In Washington D.C., any condition can be approved for medical marijuana as long as a DC-licensed physician recommends the treatment.

Recent Studies on Cannabis’ Effect on Glaucoma

References

Crawford, W.J., and Merritt, J.C. (1979, May). Effects of tetrahydrocannabinol on arterial and intraocular hypertension. International Journal of Clinical Pharmacology and Biopharmacy, 17(5), 191-6.

Facts About Glaucoma. (n.d.). National Eye Institute. Retrieved from https://nei.nih.gov/health/glaucoma/glaucoma_facts.

Glaucoma. (2015, September 15). Mayo Clinic. Retrieved from http://www.mayoclinic.org/diseases-conditions/glaucoma/basics/definition/con-20024042.

Jarvinen, T., Pate, D.W., and Laine, K. (2002, August). Cannabinoids in the treatment of glaucoma. Pharmacology & Therapeutics, 95(2), 203-20.

Merritt, J.C., Cook, C.E., Davis, K.H. (1982). Orthostatic hypotension after delta 9-tetrahydrocannabinol marihuana inhalation. Ophthalmic Research, 14(2), 124-8.

Merritt, J.C., Crawford, W.J., Alexander, P.C., Andruze, A.L., and Gelbart, S.S. (1980, March). Effect of marihuana on intraocular and blood pressure in glaucoma. Ophthalmology, 87(3), 222-8.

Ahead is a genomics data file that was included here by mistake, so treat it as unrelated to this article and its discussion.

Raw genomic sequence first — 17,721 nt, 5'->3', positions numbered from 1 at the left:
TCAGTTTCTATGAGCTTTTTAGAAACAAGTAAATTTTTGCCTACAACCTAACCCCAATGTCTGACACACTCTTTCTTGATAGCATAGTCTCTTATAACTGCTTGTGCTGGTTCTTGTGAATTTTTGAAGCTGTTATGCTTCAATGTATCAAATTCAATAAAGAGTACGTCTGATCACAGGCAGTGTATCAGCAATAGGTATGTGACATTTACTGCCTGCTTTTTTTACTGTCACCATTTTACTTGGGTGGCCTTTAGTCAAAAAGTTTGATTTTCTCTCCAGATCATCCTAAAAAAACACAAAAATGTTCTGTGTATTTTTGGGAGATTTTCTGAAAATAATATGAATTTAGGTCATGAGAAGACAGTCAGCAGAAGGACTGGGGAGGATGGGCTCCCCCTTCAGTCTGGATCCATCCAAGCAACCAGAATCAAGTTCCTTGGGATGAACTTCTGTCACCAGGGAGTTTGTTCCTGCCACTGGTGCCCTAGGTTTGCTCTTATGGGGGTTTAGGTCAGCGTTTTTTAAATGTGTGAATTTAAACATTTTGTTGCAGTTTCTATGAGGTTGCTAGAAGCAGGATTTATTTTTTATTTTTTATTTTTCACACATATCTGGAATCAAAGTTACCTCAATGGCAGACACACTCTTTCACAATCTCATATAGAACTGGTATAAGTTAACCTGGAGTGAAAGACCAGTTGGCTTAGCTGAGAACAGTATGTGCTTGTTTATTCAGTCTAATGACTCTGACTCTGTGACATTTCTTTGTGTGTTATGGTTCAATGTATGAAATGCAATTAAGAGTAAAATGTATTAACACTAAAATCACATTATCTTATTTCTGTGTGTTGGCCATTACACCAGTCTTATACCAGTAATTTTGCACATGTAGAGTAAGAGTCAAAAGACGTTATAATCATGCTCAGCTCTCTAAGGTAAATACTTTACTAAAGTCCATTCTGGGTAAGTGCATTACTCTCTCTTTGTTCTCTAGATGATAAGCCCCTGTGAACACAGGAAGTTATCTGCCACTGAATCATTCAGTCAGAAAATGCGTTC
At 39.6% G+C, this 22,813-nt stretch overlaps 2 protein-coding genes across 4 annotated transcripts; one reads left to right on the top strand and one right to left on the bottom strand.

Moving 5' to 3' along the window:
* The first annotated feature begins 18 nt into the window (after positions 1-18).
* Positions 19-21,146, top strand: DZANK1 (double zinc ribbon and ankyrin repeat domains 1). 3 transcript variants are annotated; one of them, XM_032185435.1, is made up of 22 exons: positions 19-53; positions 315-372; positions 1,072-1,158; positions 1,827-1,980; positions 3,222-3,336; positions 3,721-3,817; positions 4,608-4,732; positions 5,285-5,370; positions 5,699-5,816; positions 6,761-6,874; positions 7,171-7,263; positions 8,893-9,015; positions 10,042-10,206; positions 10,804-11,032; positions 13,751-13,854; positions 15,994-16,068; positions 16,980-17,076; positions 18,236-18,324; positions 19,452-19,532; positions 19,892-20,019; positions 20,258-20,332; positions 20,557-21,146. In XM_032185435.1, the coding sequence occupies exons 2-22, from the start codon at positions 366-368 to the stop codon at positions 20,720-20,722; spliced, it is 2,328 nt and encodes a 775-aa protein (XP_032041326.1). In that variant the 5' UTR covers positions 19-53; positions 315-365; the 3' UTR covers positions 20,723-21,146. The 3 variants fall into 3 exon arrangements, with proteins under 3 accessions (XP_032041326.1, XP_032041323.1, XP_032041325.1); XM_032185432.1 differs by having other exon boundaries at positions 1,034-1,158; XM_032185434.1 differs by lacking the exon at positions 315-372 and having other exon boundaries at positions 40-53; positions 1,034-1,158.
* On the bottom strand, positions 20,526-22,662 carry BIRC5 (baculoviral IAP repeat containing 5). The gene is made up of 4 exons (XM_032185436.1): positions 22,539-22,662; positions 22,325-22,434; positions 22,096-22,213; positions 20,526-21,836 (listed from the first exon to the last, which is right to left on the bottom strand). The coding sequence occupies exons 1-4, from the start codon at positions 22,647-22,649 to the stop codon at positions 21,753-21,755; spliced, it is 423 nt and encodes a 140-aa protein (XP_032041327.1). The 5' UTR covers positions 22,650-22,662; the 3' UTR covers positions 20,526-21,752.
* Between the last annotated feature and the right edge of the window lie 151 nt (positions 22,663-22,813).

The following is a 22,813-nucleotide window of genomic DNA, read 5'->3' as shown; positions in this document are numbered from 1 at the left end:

Merritt, J.C., Olsen, J.L., Armstrong, J.R., and McKinnon, S.M. (1981, January). Topical delta 9-tetrahydrocannabinol in hypertensive glaucomas. Journal of Pharmacy and Pharmacology, 33(1), 40-1.

Nadolska, K., and Gos., R. (2008). Possibilities of applying cannabinoids’ in the treatment of glaucoma. Klinika Oczna, 110(7-9), 314-7.

Naveh, N., Weissman, C., Muchtar, S., Benita, S., and Mechoulam, R. (2000, April). A submicron emulsion of HU-211, a synthetic cannabinoid, reduces intraocular pressure in rabbits. Graefe’s Archive for Clinical and Experimental Ophthalmology, 238(4), 334-8.

Nucci, C., Bari, M., Spano, A., Corasaniti, M., Bagetta, G., Maccarrone, M., and Morrone, L.A. (2008). Potential roles of (endo)cannabinoids in the treatment of glaucoma: from intraocular pressure control to neuroprotection. Progress in Brain Research, 173, 451-64.

Pinar-Sueiro, S., Rodriguez-Puertas, R., and Vecino, E. (2011, January). Cannabinoid applications in glaucoma. Archivos de la Sociedad Espanola de Oftalmologia, 86(1), 16-23.

Porecella, A., Maxia, C., Gessa, G.L., and Pani, L. (2001, January). The synthetic cannabinoid WIN55212-2 decreases the intraocular pressure in human glaucoma resistant to conventional therapies. European Journal of Neuroscience, 13(2), 409-12.